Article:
Most of the guests who visit the attic are people I’ve met relatively recently, but today’s guest and I first met many years ago in Hobart, Tasmania, when she was still a schoolgirl thinking of studying medicine and I was a much younger mum and doctor. We lost contact for about 16 years, but our paths crossed again last year through a mutual friend, Michelle Johnston, after I posted Michelle’s piece for the attic as part of this series.
Today, I’m thrilled to share this beautiful essay written by my friend, Shahina Braganza. Please enjoy!
‘As I faithfully scribed the words, I would experiment with print versus cursive, straight versus slanted, and – when the luxury presented itself – blue versus black ink.’
Shahina is a perfectly flawed individual who happens to be an Emergency Physician working in a public hospital in Queensland. She is passionate about sharing vulnerability – whether through speaking, writing, or in everyday life – in order to empower others and herself. She believes that the smallest acts can have the largest impact, and that it is possible to be extraordinary simply by being thoughtful and generous.
You can follow her on Twitter or LinkedIn, or explore her writing and speaking endeavours on her humbly eponymous website.
Converting Chaos Into Order
Simply put, writing decompresses my brain. The page acts as the overflow reservoir for the thoughts that are so tightly packed together that they threaten at intervals to explode and spill out. The ideas sometimes come together in a thoughtful, poetic reflection or commentary. Most times, they come out as a To Do list…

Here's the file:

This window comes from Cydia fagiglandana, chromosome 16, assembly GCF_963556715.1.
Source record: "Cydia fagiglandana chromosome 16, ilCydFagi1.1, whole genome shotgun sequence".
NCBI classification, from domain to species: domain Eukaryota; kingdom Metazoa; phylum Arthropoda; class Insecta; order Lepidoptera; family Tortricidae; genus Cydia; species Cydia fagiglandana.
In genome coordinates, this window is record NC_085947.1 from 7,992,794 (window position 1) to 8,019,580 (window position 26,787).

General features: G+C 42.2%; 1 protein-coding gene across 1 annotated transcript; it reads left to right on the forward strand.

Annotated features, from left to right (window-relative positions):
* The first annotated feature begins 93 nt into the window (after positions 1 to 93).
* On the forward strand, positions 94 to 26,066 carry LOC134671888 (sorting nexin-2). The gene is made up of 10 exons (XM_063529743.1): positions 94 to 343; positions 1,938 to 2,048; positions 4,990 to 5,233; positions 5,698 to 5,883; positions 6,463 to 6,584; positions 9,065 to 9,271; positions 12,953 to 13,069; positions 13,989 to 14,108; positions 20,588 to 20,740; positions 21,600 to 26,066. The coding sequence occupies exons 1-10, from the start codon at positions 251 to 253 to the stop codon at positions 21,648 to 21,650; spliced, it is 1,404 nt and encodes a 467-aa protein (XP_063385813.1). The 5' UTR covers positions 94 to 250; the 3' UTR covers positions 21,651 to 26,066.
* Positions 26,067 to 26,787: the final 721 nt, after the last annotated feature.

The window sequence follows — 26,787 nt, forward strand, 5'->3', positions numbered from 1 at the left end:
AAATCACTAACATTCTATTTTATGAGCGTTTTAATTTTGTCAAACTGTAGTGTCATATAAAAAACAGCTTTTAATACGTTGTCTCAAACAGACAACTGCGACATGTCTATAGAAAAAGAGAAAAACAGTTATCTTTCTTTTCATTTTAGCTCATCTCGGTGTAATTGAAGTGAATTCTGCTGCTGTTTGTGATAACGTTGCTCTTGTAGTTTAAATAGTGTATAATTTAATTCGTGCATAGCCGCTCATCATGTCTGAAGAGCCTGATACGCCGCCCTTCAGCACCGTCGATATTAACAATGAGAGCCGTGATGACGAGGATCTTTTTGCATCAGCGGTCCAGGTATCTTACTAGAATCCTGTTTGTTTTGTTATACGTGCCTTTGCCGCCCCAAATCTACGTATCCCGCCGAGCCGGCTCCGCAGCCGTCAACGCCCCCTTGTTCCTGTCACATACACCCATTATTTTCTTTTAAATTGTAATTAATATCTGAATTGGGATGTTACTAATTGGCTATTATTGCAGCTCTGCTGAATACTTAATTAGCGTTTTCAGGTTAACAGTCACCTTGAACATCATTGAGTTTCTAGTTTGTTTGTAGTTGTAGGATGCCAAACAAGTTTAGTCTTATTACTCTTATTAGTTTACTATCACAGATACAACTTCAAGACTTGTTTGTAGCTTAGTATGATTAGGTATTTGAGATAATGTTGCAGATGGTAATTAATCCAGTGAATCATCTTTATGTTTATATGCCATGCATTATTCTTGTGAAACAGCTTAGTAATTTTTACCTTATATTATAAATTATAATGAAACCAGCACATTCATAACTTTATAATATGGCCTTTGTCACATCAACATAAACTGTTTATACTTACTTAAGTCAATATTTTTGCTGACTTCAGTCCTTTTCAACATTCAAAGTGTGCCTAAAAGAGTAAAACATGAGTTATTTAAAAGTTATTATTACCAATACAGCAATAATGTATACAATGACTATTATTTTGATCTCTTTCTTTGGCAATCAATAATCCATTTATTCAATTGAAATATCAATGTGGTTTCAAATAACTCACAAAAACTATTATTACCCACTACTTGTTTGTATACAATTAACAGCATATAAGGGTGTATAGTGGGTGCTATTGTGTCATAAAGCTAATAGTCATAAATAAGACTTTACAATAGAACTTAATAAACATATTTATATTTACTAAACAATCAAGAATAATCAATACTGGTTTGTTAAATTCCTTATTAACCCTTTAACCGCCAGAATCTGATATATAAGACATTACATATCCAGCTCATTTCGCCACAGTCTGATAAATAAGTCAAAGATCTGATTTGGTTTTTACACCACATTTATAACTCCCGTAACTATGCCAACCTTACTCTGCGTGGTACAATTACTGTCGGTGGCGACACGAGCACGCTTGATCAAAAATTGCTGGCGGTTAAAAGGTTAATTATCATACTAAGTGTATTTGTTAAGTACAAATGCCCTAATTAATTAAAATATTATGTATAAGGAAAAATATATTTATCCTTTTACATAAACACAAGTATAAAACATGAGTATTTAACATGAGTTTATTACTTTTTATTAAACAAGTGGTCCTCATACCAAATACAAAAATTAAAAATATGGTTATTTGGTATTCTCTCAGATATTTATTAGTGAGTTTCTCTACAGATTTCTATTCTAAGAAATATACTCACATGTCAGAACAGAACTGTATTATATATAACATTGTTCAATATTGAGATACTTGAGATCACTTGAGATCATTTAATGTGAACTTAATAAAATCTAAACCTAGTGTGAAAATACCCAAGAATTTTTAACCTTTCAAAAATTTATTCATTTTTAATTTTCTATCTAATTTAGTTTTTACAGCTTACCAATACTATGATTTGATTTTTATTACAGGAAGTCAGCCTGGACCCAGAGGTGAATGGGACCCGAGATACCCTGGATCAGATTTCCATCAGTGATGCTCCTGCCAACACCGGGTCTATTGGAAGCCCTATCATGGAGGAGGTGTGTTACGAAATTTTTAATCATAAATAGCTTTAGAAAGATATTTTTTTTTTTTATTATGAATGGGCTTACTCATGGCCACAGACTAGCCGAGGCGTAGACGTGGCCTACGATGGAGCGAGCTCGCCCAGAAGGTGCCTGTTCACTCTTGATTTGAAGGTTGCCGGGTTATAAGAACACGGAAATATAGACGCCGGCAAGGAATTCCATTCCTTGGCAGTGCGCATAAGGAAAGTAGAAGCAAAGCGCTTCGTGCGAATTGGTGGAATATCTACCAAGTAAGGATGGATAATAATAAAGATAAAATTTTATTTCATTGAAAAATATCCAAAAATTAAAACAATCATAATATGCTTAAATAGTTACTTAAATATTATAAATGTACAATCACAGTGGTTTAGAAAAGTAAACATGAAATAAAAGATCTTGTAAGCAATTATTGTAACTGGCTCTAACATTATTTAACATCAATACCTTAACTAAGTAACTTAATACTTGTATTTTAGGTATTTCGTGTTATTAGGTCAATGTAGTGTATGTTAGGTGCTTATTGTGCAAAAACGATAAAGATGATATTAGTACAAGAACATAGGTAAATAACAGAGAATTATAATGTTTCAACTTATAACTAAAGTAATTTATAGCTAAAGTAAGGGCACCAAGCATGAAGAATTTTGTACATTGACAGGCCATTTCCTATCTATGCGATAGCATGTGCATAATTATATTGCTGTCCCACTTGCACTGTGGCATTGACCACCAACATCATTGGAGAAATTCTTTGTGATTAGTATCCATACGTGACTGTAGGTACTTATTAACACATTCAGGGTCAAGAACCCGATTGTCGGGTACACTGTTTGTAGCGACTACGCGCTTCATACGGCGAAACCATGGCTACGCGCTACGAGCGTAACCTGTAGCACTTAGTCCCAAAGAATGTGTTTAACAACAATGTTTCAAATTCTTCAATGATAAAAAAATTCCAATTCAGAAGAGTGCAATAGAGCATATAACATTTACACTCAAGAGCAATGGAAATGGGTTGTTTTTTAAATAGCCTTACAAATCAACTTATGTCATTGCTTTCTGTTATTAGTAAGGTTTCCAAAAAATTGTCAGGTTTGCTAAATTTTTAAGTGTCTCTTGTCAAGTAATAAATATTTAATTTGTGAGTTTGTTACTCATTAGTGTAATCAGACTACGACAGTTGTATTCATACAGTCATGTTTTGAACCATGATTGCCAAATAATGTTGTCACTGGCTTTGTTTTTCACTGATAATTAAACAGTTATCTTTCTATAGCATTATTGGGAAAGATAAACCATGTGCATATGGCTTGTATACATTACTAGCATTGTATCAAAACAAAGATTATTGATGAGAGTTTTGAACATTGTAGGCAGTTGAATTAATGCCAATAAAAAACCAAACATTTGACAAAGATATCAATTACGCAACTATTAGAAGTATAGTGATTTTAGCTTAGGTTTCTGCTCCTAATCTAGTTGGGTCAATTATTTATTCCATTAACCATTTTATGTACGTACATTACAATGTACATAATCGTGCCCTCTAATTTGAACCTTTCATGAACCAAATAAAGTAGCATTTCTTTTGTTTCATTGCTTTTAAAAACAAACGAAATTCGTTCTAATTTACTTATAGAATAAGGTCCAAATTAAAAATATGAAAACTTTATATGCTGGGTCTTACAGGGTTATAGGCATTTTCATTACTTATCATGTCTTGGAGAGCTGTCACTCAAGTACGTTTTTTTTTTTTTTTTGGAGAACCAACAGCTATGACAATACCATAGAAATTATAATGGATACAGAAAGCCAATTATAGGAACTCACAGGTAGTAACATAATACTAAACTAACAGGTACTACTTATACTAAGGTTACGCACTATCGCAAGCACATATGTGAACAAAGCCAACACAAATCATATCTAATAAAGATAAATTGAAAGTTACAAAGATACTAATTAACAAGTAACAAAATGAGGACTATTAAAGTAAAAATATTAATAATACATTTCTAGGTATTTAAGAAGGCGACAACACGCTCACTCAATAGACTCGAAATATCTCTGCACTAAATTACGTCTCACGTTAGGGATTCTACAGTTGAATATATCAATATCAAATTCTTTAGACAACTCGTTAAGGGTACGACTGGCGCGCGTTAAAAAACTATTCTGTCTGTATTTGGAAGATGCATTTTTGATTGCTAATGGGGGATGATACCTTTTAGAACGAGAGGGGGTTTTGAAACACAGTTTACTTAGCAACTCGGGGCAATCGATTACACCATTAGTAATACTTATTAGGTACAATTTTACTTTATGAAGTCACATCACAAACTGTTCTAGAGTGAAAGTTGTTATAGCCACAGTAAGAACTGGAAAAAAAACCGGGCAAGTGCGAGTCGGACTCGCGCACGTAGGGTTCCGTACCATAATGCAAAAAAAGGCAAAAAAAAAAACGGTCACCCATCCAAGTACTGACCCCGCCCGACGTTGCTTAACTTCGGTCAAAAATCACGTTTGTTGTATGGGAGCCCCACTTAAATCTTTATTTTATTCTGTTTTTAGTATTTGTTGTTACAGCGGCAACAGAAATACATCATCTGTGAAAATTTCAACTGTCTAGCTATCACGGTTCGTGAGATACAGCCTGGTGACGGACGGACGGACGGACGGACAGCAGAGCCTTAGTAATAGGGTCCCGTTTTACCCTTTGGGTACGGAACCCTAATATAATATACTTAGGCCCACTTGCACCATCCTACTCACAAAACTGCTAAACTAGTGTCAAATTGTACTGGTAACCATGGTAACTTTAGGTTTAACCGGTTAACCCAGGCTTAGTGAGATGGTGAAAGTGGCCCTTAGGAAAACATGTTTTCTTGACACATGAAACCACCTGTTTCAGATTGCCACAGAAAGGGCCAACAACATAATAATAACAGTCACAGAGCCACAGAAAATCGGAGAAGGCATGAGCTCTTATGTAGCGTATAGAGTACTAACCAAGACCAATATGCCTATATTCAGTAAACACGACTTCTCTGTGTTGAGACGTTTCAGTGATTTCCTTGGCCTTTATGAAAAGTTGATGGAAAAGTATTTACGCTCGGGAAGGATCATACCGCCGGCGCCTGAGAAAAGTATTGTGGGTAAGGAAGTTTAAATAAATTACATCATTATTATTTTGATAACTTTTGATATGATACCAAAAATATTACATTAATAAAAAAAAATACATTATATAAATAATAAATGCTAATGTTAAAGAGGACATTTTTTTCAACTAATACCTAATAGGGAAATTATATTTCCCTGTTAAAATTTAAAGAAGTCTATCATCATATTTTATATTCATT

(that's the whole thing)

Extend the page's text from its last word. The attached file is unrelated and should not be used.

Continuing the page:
My love for the written word developed during my early childhood.
I grew up in India and Zambia. My family left India with our worldly possessions contained in a couple of suitcases and a steel trunk. We didn’t leave in haste – that’s actually all we had. Despite the fact that my father was a doctor, the Indian rupees we left with were worth little on international ground. We arrived in Zambia with a modest amount of material goods, and our lives remained modest in the years we were there.
My brother and I had few toys, but managed to make our own fun – the steel trunk served as a stage and we would entertain ourselves for hours with our “pop band performances”. Our mum sometimes stood in for our imaginary audience of thousands.
My most prized possessions were a couple of hardcover books – one consisted of nursery rhymes with accompanying illustrations; the other was a collection of fables and fairy tales. My mum tells me that I would read these books from cover to cover, and back again, until she was certain that I had memorised them. Now and again, an expat family would leave Zambia and I’d be handed down another book or two. These would similarly be devoured.